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The lecturer has not taught us proofs yet, so I think the question is not looking for a rigorous proof. My attempt:

$$30 = 2 \times 3 \times 5$$ $$\frac{30^n}{14} = \frac{2^n \times 3^n \times 5^n}{2 \times 7} = \frac{2^{n-1} \times 3^n \times 5^n}{7}$$

Now I have written this in prime numbers, which I presume will make it easier to solve.
I feel that $7$ is not going to divide any power of $2$, $3$, or $5$.
This is as close as I can get to a proof.

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  • $\begingroup$ Yeah, it seems alright. Just take mod 7 on both sides and you're done. $\endgroup$ – Matti P. Mar 13 at 11:15
  • $\begingroup$ The proof is absolutely valid. $\endgroup$ – Peter Mar 13 at 11:17
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Your idea is fine, but you don't have to actually divide $30^n$ by $14$. Just note that $30^n=2^n3^n5^n$ (which you did) and that therefore, since there is no $7$ here (and since $7$ is prime), $2^n3^n5^n$ is not a multiple of $7$. In particular, it is not a multiple of $14$.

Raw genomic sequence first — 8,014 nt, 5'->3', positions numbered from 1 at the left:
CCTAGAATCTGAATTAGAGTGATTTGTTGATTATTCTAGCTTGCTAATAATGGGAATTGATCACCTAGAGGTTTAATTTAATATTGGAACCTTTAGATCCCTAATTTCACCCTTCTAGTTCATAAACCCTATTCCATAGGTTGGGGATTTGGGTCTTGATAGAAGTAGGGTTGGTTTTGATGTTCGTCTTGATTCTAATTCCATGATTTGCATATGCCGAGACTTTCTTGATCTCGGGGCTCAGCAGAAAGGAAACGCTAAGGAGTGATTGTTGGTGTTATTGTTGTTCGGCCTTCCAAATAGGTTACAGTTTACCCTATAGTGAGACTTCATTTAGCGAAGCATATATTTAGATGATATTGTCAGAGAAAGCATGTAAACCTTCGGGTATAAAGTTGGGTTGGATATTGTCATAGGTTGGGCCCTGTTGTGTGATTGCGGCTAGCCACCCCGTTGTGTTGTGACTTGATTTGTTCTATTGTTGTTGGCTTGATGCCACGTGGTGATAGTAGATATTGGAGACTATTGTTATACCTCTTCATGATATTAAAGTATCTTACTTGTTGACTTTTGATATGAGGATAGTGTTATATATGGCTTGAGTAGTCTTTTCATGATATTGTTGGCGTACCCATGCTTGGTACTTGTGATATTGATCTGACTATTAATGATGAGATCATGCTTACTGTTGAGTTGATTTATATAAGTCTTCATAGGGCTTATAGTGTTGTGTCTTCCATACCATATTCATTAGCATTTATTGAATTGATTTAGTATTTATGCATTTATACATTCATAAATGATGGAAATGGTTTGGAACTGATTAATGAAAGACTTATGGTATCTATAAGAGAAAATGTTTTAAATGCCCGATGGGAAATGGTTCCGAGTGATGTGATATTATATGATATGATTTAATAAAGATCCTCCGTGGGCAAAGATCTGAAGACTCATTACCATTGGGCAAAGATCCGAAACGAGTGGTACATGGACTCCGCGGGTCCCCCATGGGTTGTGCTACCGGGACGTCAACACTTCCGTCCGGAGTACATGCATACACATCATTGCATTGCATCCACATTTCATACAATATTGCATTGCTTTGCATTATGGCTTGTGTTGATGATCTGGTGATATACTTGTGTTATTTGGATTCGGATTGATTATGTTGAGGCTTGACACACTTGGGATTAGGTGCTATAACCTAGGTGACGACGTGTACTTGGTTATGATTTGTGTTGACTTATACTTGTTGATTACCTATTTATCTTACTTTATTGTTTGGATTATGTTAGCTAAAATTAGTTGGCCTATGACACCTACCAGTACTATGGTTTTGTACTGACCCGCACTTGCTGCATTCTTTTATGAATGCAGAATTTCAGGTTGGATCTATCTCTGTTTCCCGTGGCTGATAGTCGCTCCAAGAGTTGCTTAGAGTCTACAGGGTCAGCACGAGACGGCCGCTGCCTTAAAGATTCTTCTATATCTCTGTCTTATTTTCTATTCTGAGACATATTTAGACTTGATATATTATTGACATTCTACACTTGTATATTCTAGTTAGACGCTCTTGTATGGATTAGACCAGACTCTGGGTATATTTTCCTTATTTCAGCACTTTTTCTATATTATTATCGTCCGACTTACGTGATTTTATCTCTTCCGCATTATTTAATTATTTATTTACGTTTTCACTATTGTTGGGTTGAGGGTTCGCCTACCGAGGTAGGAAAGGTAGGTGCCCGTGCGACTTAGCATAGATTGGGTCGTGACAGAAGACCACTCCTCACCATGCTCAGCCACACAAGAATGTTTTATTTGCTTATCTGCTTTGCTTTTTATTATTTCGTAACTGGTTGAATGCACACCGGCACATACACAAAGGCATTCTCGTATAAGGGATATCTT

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  • $\begingroup$ My confusion is: How do we know $7$ cannot divide $2^n3^n$ or $2^n5^n$ $3^n5^n$, these combinations? $\endgroup$ – Winger Sendon Mar 13 at 11:35
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    $\begingroup$ Because if a prime divides a product, it divides one of the factors. So, if $7\mid2^n3^n5^n$, then $7\mid2$, or $7\mid3$, or $7\mid5$. But this does not occur. $\endgroup$ – José Carlos Santos Mar 13 at 11:38
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You can also reason as follows:

  • $30^n = (2\cdot 14 + 2)^n = m\cdot 14 + 2^n$ for a positive integer $m$
  • It follows if $14 | 30^n$, then $14| 2^n$ which is impossible as $7$ is not a factor of any power $2^n$
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We have $$30^n\equiv 2,4,8\mod 14$$ so exists no such exponent for $$n\geq1 $$ and $$n\in\mathbb{N}$$

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